Since the start of the pandemic, crisis management in education has focused on children and young people, but adult education is just as critical in times of crisis, argues Daniel Baril
The COVID-19 pandemic is shaking our societies, and testing our capacity to act, to the limit. Each major sector of society must contribute, whether through caring for and supporting those infected, stopping the spread of the virus or ensuring the supply of essential goods and services to cloistered families. Much is demanded too of the education sector, especially given governments’ decision to close schools and other educational establishments.
Ministries of education have encouraged educational institutions to use online and distance education to ensure ‘continuity of learning. However, adult education has not yet caught the attention of governments. Public adult education services are conspicuous by their absence from the first wave of government decisions, and concern about continuity of learning for children and young people has not been extended to adults.
However, going beyond state action, it is clear that adult education is far from dormant. The private online training market is taking advantage of a unique opportunity to publicize its services. In addition, spontaneously and to varying degrees of organization, people confined at home are carrying out various types of online learning, in various subjects.
Meanwhile, taken by surprise by the abrupt closure of their services, the adult education community, like society as a whole, is most likely thinking about implementing contingency plans. Some may be able to adapt the services they offer to the adults they serve, while this may be impossible for others, in particular those whose pedagogical approach is intrinsically based on a sustained face-to-face relationship. It will take a little while to clarify the situation, particularly if, as seems likely, the exceptional context of closure of organizations continues.
Adult education is often forgotten in education policy and action. With the exception of prioritizing workforce training in order to match demand for and supply of skills, notably in the fight against labour shortages, adult education is rarely a government priority.
While the education of children and young people is considered essential in the prioritization of education activities, including in the extraordinary context of crisis management, adult education remains a marginal field of activity, specifically called upon to fill emergencies, such as illiteracy, the lack of a first diploma for young adults or the skills mismatch of the workforce. Public education policies still struggle to give form to the perspective of lifelong learning, which they have evoked since the turn of the 1970s.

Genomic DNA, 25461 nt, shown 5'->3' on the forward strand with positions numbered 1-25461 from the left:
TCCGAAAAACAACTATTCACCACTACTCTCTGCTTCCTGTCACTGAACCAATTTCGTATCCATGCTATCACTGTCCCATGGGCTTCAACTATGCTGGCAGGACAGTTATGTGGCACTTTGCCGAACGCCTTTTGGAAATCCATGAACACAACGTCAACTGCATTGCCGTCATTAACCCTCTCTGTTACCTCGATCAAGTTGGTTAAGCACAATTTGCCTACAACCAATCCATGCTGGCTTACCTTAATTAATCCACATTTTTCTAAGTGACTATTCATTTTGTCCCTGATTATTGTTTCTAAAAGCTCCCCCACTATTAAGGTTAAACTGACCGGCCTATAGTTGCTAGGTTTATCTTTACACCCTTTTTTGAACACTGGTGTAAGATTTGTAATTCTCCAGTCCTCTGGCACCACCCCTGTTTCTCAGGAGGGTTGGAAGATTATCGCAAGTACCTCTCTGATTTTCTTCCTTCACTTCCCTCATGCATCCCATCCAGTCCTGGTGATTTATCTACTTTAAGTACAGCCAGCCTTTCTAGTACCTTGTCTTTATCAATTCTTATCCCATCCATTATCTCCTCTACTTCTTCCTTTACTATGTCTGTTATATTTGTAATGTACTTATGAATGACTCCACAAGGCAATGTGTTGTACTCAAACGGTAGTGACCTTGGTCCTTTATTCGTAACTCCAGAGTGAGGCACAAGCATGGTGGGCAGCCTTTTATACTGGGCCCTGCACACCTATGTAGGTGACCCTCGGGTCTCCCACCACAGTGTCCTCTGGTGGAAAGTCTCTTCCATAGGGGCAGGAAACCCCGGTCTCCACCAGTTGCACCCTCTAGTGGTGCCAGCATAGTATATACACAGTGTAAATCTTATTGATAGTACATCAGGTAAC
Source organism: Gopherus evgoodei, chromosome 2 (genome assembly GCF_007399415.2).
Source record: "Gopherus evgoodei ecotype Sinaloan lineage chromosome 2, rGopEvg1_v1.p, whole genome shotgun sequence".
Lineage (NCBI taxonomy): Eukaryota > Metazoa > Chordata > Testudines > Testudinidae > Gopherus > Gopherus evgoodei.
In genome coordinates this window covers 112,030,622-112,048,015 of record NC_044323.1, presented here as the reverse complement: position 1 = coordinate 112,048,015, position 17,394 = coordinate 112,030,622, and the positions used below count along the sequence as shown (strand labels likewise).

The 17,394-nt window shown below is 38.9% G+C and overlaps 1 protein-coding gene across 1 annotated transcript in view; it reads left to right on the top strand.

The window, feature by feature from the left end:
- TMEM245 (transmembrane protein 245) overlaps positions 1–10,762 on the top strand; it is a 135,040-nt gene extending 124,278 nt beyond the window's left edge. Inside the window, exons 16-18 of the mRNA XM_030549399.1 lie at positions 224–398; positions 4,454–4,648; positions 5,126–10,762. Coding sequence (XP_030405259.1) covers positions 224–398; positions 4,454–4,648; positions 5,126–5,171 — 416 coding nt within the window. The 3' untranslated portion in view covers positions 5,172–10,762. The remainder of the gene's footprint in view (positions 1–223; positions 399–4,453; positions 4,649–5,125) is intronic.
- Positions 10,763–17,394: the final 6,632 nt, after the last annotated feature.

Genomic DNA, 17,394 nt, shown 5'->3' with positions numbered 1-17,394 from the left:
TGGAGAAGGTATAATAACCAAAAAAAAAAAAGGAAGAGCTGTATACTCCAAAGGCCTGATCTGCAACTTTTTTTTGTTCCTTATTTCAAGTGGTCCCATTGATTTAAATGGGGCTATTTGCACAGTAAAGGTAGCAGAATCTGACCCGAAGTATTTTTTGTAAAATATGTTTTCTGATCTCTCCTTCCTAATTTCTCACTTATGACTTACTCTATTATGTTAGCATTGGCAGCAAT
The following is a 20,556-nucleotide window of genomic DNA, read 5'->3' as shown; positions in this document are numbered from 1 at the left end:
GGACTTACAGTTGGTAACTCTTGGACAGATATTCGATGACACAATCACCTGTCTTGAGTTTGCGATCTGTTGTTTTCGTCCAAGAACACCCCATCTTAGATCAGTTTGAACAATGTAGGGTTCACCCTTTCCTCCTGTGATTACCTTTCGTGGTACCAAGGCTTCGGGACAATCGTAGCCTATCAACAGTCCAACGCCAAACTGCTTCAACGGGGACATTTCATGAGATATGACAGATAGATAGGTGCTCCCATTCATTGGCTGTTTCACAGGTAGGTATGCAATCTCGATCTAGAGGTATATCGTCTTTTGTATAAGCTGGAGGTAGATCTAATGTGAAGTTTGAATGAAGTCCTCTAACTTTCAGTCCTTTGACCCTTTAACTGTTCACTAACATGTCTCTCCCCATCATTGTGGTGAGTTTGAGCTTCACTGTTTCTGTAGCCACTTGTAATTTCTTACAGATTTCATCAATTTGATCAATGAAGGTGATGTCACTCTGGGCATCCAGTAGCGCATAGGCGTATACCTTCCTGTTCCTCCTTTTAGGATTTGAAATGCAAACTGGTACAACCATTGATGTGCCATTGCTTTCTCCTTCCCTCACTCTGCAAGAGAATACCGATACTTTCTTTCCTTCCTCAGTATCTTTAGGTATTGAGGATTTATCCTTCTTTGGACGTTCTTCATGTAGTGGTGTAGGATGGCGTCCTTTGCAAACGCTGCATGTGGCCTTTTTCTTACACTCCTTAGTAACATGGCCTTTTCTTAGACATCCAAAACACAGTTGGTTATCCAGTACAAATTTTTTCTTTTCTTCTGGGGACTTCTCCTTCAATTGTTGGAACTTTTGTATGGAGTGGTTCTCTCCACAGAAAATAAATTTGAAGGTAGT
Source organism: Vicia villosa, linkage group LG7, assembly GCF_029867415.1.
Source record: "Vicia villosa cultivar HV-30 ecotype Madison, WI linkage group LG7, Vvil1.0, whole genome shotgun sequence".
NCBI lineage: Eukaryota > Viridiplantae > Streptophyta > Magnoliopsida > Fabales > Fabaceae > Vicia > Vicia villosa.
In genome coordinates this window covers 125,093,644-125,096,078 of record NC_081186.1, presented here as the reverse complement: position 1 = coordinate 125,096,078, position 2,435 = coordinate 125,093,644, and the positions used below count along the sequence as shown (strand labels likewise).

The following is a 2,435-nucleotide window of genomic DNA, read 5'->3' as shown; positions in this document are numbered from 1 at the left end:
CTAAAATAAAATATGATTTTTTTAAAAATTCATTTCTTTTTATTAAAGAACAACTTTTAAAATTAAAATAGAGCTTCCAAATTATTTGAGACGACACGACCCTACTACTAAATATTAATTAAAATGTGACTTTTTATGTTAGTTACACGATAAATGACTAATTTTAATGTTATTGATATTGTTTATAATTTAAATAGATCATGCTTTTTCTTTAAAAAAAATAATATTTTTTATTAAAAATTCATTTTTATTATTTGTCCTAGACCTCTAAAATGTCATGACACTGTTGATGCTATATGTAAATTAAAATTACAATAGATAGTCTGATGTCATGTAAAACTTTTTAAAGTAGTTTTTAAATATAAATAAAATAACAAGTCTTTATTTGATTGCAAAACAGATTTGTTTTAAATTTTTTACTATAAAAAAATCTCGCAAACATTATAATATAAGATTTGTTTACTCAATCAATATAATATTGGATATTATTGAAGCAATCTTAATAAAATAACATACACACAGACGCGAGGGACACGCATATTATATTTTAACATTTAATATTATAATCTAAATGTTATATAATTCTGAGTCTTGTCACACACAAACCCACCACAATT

However, as the intensification of health education operations, and the high demand for digital skills, personal financial management skills and parenting skills during periods of confinement have shown in the past few days, adult education is a fundamental component of modern societies the proper functioning of which demands of citizens an increasingly extensive baggage of knowledge and skills. This is why the objective of maintaining the continuity of learning must also extend to adults, in public educational establishments, in networks of community organizations and among the workforce, whether people are still in employment or in forced unemployment. Specific actions in this direction should be taken.
Undoubtedly, the education of children and young people is essential, since the future of our societies is at stake. However, adult education is strategically important, since, through it, the present of these societies can be assured. For example, our capacity to manage this crisis, to mitigate its consequences and, eventually, to overcome it, is based on the knowledge and skills acquired by adults. This is why public education policies must go beyond the dichotomy that prioritizes the education of children and young people and marginalizes adult education. This approach is no longer in tune with the reality of societies that makes knowledge an engine of development, both in normal times and, to an even greater extent, in times of crisis.
Daniel Baril is Chair of the Governing Board of the UNESCO Institute for Lifelong Learning and Director General of the Canadian Institute for Cooperation in Adult Education (ICEA)
A longer version of this article was published in French on the ICEA website.